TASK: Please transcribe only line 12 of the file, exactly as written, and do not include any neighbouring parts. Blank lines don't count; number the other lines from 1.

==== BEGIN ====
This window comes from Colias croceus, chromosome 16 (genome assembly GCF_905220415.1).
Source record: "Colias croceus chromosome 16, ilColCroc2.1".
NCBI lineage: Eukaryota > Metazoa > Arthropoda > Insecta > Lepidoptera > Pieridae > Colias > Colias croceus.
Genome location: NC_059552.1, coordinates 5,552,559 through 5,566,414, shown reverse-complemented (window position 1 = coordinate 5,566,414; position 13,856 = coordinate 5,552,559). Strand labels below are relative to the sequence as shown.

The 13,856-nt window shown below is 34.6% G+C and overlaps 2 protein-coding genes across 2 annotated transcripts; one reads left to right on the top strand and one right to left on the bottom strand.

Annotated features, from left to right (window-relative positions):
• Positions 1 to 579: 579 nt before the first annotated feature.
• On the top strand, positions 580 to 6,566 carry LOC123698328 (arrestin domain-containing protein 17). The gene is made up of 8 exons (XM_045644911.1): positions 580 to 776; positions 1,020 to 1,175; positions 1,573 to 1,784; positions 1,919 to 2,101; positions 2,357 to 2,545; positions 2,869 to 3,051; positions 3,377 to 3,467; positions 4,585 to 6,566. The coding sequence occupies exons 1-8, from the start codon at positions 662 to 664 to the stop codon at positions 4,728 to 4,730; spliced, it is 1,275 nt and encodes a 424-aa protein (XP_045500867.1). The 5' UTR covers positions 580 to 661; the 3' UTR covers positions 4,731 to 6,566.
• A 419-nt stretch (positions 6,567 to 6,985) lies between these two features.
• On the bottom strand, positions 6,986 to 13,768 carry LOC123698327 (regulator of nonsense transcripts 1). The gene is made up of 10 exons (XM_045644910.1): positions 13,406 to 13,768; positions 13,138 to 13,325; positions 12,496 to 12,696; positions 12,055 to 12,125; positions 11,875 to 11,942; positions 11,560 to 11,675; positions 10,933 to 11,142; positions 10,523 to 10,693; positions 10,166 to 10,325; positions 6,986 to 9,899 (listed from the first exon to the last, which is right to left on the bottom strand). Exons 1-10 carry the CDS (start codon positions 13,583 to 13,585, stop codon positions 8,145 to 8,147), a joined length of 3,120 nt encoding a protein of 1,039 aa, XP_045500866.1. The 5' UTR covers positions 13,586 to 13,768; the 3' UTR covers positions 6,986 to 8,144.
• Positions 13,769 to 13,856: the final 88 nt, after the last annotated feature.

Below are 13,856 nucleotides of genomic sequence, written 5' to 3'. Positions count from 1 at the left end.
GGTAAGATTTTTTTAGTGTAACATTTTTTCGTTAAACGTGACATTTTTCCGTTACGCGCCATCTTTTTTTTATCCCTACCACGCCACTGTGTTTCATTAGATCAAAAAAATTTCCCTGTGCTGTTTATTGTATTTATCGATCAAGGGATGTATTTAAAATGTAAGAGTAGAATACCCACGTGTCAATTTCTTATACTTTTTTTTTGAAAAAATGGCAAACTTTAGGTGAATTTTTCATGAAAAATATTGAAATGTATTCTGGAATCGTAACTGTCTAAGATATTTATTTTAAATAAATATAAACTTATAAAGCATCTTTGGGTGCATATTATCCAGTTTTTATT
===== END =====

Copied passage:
Below are 13,856 nucleotides of genomic sequence, written 5' to 3'. Positions count from 1 at the left end.